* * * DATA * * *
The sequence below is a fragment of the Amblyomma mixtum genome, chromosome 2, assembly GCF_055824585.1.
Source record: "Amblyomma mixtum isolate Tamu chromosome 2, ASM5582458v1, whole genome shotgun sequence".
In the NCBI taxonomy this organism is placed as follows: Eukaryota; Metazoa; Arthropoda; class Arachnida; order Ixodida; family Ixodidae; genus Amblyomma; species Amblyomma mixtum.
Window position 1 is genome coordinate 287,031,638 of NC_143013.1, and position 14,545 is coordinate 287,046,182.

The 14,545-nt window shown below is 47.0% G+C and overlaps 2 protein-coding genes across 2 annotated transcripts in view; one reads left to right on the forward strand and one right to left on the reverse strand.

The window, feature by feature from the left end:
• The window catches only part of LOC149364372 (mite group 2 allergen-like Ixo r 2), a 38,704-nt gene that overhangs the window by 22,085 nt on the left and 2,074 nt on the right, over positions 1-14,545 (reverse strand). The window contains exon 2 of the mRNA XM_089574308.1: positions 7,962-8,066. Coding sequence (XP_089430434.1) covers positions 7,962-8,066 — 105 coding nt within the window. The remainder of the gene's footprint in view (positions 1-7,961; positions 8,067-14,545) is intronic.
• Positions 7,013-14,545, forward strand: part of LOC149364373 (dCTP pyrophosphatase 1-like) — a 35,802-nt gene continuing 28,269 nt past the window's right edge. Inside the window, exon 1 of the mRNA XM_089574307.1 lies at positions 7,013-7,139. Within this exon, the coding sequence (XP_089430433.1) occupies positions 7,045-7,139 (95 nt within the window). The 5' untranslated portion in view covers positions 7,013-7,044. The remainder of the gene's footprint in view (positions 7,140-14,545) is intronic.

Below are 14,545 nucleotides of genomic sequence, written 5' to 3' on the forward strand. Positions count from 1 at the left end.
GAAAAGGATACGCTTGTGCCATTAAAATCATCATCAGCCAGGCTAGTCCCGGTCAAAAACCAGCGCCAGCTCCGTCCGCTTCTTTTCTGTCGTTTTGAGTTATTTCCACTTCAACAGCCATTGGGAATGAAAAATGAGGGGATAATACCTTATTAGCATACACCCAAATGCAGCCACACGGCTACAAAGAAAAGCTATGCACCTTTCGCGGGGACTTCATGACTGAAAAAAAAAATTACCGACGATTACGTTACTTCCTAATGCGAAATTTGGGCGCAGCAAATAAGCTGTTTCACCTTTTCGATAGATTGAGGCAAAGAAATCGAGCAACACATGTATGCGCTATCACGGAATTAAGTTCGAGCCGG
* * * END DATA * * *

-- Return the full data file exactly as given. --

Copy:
The sequence below is a fragment of the Amblyomma mixtum genome, chromosome 2, assembly GCF_055824585.1.
Source record: "Amblyomma mixtum isolate Tamu chromosome 2, ASM5582458v1, whole genome shotgun sequence".
In the NCBI taxonomy this organism is placed as follows: Eukaryota; Metazoa; Arthropoda; class Arachnida; order Ixodida; family Ixodidae; genus Amblyomma; species Amblyomma mixtum.
Window position 1 is genome coordinate 287,031,638 of NC_143013.1, and position 14,545 is coordinate 287,046,182.

The 14,545-nt window shown below is 47.0% G+C and overlaps 2 protein-coding genes across 2 annotated transcripts in view; one reads left to right on the forward strand and one right to left on the reverse strand.

The window, feature by feature from the left end:
• The window catches only part of LOC149364372 (mite group 2 allergen-like Ixo r 2), a 38,704-nt gene that overhangs the window by 22,085 nt on the left and 2,074 nt on the right, over positions 1-14,545 (reverse strand). The window contains exon 2 of the mRNA XM_089574308.1: positions 7,962-8,066. Coding sequence (XP_089430434.1) covers positions 7,962-8,066 — 105 coding nt within the window. The remainder of the gene's footprint in view (positions 1-7,961; positions 8,067-14,545) is intronic.
• Positions 7,013-14,545, forward strand: part of LOC149364373 (dCTP pyrophosphatase 1-like) — a 35,802-nt gene continuing 28,269 nt past the window's right edge. Inside the window, exon 1 of the mRNA XM_089574307.1 lies at positions 7,013-7,139. Within this exon, the coding sequence (XP_089430433.1) occupies positions 7,045-7,139 (95 nt within the window). The 5' untranslated portion in view covers positions 7,013-7,044. The remainder of the gene's footprint in view (positions 7,140-14,545) is intronic.

Below are 14,545 nucleotides of genomic sequence, written 5' to 3' on the forward strand. Positions count from 1 at the left end.
GAAAAGGATACGCTTGTGCCATTAAAATCATCATCAGCCAGGCTAGTCCCGGTCAAAAACCAGCGCCAGCTCCGTCCGCTTCTTTTCTGTCGTTTTGAGTTATTTCCACTTCAACAGCCATTGGGAATGAAAAATGAGGGGATAATACCTTATTAGCATACACCCAAATGCAGCCACACGGCTACAAAGAAAAGCTATGCACCTTTCGCGGGGACTTCATGACTGAAAAAAAAAATTACCGACGATTACGTTACTTCCTAATGCGAAATTTGGGCGCAGCAAATAAGCTGTTTCACCTTTTCGATAGATTGAGGCAAAGAAATCGAGCAACACATGTATGCGCTATCACGGAATTAAGTTCGAGCCGG